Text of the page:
Vadodara: If you venture into the forests of Ratanmahal and Jambughoda shrines and a striped hyena crosses your path, don’t be surprised. A census conducted by the forestry department recently revealed that the number of striped hyenas has increased over the past year.
With minimal human disturbance due to Covid restrictions, this shy creature has thrived in the jungle and its outskirts. This is good news for wildlife lovers as striped hyenas have been classified as a “near threatened” species globally by the International Union for the Conservation of Nature (IUCN).
As of May 2019, only 77 hyenas were spotted in Jambughoda, Shivrajpur and Kanjeta and by 2020 their number has risen to 87. But this year’s census revealed that the striped hyena population has grown to 123.
“Hyenas are very shy creatures and they don’t like to be disturbed by humans. In fact, whenever they see a human, including a child, hyenas run away, ”said Baldevsinh Waghela, Division Forestry Officer (DFO), Wildlife, Vadodara.
“Over the past year, human disturbance has been minimal as tourist traffic has dropped dramatically due to the pandemic. There was a complete lockdown for almost three months last year and after that too few people showed up in or around the sanctuaries for wildlife tours, ”Waghela told TOI.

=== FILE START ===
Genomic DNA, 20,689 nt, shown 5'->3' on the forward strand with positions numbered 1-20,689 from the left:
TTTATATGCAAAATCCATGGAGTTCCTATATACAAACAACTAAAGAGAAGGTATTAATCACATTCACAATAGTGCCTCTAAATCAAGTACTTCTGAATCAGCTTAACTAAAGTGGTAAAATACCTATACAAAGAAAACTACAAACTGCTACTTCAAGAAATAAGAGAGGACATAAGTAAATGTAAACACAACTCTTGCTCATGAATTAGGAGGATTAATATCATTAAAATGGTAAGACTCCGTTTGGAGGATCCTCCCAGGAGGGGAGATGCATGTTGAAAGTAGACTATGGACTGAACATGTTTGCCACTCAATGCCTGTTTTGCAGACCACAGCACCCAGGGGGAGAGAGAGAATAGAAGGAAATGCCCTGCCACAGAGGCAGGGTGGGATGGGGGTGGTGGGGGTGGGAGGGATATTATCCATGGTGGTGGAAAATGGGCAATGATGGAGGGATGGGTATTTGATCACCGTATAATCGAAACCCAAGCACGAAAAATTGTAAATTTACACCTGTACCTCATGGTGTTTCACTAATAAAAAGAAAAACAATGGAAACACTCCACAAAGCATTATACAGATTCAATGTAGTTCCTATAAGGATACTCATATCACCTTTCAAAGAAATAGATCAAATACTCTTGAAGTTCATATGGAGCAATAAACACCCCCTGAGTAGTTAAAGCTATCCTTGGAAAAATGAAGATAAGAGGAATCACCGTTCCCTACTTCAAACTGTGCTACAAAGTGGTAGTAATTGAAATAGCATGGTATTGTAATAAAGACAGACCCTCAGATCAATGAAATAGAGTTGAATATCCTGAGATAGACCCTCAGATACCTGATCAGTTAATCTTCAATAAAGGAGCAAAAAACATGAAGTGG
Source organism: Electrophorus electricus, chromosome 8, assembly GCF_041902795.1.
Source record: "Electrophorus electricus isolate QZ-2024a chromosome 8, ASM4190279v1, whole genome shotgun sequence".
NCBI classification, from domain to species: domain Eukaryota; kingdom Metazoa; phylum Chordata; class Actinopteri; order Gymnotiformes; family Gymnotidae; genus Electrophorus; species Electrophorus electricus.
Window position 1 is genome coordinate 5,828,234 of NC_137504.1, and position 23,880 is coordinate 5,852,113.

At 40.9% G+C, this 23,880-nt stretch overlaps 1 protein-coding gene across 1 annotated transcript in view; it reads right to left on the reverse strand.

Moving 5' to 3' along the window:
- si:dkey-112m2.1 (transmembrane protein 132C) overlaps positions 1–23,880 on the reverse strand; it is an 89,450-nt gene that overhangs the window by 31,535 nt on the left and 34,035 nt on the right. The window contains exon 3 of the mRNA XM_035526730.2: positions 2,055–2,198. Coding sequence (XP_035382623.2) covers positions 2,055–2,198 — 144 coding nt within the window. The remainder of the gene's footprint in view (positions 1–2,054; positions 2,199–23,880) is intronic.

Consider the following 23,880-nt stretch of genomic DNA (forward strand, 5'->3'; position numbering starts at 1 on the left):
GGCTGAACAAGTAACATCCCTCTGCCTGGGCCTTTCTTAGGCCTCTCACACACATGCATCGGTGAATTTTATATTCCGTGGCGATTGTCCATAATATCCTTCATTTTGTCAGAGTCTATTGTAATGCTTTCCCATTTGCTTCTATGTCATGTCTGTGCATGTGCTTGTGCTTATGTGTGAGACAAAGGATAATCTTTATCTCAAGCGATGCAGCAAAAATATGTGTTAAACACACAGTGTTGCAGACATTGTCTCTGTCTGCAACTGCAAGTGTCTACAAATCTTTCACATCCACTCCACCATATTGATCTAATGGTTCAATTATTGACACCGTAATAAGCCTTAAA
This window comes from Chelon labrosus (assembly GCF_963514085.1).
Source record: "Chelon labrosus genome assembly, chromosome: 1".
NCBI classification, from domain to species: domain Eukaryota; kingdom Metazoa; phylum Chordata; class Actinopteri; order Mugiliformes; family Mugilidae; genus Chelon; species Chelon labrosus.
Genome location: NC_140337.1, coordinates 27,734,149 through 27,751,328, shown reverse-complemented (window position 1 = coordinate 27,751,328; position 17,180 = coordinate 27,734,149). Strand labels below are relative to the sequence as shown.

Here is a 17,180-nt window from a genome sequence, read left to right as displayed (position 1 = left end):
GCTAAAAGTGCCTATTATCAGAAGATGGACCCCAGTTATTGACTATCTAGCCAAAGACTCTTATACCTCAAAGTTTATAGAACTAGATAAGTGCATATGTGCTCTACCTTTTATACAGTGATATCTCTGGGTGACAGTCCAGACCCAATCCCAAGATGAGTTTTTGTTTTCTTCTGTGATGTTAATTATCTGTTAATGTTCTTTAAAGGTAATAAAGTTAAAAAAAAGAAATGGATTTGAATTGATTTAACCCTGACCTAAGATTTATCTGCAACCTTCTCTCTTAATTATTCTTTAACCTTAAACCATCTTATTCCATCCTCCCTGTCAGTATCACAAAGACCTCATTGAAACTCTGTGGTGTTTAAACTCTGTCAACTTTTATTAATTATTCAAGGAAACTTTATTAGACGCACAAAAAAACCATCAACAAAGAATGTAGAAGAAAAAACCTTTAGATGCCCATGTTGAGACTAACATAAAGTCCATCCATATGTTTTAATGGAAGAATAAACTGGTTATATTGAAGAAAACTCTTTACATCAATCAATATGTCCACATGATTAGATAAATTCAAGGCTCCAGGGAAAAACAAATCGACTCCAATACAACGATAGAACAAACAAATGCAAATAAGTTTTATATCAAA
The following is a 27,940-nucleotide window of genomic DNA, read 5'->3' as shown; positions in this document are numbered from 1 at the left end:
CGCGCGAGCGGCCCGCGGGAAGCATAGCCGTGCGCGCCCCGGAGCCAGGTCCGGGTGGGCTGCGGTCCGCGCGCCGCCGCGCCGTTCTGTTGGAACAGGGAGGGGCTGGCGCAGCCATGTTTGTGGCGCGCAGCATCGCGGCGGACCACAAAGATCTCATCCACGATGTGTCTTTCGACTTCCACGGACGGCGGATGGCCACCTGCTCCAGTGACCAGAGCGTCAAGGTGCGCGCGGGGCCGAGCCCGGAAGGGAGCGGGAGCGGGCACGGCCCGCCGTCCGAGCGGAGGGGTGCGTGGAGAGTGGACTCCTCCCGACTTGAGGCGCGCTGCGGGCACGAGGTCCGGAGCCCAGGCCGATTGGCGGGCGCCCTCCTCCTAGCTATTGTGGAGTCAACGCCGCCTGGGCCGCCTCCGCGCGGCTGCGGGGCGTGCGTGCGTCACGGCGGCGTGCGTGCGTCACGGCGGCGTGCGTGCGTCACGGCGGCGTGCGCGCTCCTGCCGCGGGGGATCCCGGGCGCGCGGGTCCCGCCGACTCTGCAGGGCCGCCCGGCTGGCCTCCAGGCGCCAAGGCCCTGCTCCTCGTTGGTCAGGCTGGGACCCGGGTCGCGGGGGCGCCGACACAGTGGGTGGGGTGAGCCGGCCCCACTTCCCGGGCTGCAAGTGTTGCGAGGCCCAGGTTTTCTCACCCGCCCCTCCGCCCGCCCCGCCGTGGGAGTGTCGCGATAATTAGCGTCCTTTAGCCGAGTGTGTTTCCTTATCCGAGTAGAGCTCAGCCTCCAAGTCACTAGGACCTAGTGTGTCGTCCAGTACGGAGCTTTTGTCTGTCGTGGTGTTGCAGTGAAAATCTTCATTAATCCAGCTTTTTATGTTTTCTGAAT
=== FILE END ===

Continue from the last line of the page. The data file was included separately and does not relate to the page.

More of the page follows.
“Villagers usually get rid of dead cattle or any other animal on the outskirts of their village. Hyenas feed mainly on dead animals, so they venture to the outskirts of villages to eat the carcasses. Before the pandemic, they were bothered by the constant influx of tourists and often fled without having adequate food, ”Waghela added.
But since March of last year, striped hyenas which are protected under Schedule III of the 1972 Wildlife Protection Act, have been given plentiful food without any fear of human presence, including locals. .
“Hyenas usually venture out at night and are frightened by vehicle headlights and engine noise. There was virtually no disruption to the movement of vehicles for many months and it allowed them to run freely. This clubbed with great availability of food must have resulted in an increase in their population, ”Waghela said.
The Forestry Department conducted the wildlife census on May 29-30 this year in Jambughoda, Shivrajpur and Kanjeta.

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